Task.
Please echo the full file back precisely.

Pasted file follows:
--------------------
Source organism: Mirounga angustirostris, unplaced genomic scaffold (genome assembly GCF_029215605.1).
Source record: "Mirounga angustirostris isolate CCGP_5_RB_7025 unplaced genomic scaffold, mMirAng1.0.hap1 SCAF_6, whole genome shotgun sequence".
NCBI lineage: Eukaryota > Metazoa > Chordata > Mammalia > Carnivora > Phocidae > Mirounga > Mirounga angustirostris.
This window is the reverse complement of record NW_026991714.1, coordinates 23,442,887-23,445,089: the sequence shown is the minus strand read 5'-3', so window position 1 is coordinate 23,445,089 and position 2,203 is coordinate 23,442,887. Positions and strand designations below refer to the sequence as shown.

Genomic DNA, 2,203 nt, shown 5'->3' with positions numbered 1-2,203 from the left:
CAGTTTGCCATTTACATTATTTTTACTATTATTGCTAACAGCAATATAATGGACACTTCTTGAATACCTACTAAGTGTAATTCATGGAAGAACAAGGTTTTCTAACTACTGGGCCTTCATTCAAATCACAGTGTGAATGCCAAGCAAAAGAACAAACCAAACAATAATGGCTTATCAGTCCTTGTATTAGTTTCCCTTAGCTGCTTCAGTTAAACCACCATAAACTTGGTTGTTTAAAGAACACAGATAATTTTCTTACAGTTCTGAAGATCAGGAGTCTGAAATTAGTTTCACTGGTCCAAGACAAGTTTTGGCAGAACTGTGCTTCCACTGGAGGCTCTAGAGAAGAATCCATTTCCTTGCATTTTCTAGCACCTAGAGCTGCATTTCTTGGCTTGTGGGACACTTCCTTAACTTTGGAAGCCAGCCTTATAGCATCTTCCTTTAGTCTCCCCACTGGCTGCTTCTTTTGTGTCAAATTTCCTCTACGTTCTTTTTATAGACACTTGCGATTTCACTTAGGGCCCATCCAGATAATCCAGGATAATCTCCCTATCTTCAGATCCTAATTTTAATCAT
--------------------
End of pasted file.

Source organism: Mirounga angustirostris, unplaced genomic scaffold (genome assembly GCF_029215605.1).
Source record: "Mirounga angustirostris isolate CCGP_5_RB_7025 unplaced genomic scaffold, mMirAng1.0.hap1 SCAF_6, whole genome shotgun sequence".
NCBI lineage: Eukaryota > Metazoa > Chordata > Mammalia > Carnivora > Phocidae > Mirounga > Mirounga angustirostris.
This window is the reverse complement of record NW_026991714.1, coordinates 23,442,887-23,445,089: the sequence shown is the minus strand read 5'-3', so window position 1 is coordinate 23,445,089 and position 2,203 is coordinate 23,442,887. Positions and strand designations below refer to the sequence as shown.

Genomic DNA, 2,203 nt, shown 5'->3' with positions numbered 1-2,203 from the left:
CAGTTTGCCATTTACATTATTTTTACTATTATTGCTAACAGCAATATAATGGACACTTCTTGAATACCTACTAAGTGTAATTCATGGAAGAACAAGGTTTTCTAACTACTGGGCCTTCATTCAAATCACAGTGTGAATGCCAAGCAAAAGAACAAACCAAACAATAATGGCTTATCAGTCCTTGTATTAGTTTCCCTTAGCTGCTTCAGTTAAACCACCATAAACTTGGTTGTTTAAAGAACACAGATAATTTTCTTACAGTTCTGAAGATCAGGAGTCTGAAATTAGTTTCACTGGTCCAAGACAAGTTTTGGCAGAACTGTGCTTCCACTGGAGGCTCTAGAGAAGAATCCATTTCCTTGCATTTTCTAGCACCTAGAGCTGCATTTCTTGGCTTGTGGGACACTTCCTTAACTTTGGAAGCCAGCCTTATAGCATCTTCCTTTAGTCTCCCCACTGGCTGCTTCTTTTGTGTCAAATTTCCTCTACGTTCTTTTTATAGACACTTGCGATTTCACTTAGGGCCCATCCAGATAATCCAGGATAATCTCCCTATCTTCAGATCCTAATTTTAATCAT